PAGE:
Following the picturesque coastal line covered with glistening white sands of the east part of Tunisia you will eventually reach Monastir and Mahdia. These two lovely sea resorts have inherited Tunisia’s ancient traditions.
Monastir was historically under the protection of the Ribat that was used in the past to scan the sea for hostile ships and served as a defense against the Byzantine fleet. The Ribat is well known among the locals who come and enjoy the view. It is also a place famous for the film setting of “Jesus of Nazareth”.
Monastir has been traditionally a fishing port before it has been transformed into major tourist resort. The medina and the port of the city are the landmark sites which contrast with the little villages hidden among fruit gardens. The specific landscape makes Monastir particularly beautiful. Thanks to its warm climate and easy access from all over the world, Monastir is a favourite destination for holiday breakaways and spa vacations.
While traveling in Monastir, you must visit the Bourguiba Mausoleum, the monumental grave of the former president Habib Bourguiba, the father of Tunisian independence.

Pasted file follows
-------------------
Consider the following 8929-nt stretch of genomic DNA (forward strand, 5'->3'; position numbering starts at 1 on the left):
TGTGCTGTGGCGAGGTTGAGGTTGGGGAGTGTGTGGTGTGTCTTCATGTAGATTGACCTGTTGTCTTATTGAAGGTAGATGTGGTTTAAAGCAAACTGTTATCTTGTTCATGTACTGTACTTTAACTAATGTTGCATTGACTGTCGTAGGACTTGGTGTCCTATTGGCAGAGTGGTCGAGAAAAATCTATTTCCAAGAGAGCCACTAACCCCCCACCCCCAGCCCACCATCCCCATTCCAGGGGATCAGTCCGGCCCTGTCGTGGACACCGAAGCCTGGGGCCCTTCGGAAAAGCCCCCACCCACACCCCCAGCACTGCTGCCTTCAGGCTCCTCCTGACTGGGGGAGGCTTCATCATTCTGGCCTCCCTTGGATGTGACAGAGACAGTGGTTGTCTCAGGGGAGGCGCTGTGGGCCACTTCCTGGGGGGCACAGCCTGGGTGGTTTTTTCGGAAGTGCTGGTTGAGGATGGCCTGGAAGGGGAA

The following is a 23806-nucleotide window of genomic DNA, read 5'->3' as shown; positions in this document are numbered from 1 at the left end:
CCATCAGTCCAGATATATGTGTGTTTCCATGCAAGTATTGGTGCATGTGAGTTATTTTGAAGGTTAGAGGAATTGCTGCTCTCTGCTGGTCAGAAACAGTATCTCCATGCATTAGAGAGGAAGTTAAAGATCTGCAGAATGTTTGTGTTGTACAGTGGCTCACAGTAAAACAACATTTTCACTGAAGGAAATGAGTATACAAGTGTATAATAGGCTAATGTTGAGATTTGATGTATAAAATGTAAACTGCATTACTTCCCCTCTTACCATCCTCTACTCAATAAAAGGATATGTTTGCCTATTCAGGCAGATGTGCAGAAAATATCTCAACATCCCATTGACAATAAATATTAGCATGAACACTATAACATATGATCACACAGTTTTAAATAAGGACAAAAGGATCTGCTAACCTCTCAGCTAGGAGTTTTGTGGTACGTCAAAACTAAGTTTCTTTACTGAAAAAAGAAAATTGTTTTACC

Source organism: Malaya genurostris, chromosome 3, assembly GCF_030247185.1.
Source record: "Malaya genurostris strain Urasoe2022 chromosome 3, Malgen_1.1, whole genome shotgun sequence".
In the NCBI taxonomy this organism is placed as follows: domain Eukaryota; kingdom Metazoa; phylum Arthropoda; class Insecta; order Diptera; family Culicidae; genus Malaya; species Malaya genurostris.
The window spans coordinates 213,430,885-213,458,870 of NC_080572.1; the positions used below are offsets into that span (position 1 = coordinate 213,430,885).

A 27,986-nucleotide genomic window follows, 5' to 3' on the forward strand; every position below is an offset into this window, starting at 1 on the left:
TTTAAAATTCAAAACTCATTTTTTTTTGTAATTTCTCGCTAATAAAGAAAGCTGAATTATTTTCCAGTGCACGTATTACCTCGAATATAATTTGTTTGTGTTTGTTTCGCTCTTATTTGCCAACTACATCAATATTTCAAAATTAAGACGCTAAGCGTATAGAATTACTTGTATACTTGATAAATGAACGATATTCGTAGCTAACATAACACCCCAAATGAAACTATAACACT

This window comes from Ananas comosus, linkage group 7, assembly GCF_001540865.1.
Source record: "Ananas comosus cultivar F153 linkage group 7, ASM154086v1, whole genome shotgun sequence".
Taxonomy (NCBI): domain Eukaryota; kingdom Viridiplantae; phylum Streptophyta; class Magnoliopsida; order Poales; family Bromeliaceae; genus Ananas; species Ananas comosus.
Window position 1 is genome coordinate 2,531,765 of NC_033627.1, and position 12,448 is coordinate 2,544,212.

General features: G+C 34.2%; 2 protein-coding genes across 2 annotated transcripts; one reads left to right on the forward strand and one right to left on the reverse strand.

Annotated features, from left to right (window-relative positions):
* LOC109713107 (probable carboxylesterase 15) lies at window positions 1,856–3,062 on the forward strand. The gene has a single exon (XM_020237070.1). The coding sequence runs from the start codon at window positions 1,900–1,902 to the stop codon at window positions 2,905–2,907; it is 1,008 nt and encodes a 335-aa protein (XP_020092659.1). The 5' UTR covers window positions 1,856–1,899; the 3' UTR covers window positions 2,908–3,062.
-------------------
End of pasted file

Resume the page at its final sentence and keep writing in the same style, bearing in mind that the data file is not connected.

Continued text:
Mahdia is located south of Monastir and is the provincial center of Sfax. The major importance of Mahdia is associated with the fish-processing and weaving industry. The city has preserved the spirit it was given by its founders and the ruling of the Fatimids. Its history is filled with battles and change of government after it was founded in 921. The city itself was an important military settlement during the time of the Phoenicians. In 1087, the town was attached from Genoa and Pisa which played a critical role in Christians’ establishing control over the Western Mediterranean. Some of the major buildings like the Great Mosque and the Casbah were built between the 10th and the 11th century. In 1390, the city was again under the attack by the French who failed to seize it. It was later on that the Mahdia was completely rebuilt by the Spanish. Mahdia is known for being the home of Khaled Abdelwahhab who hid twenty persecuted Jews during the World War II.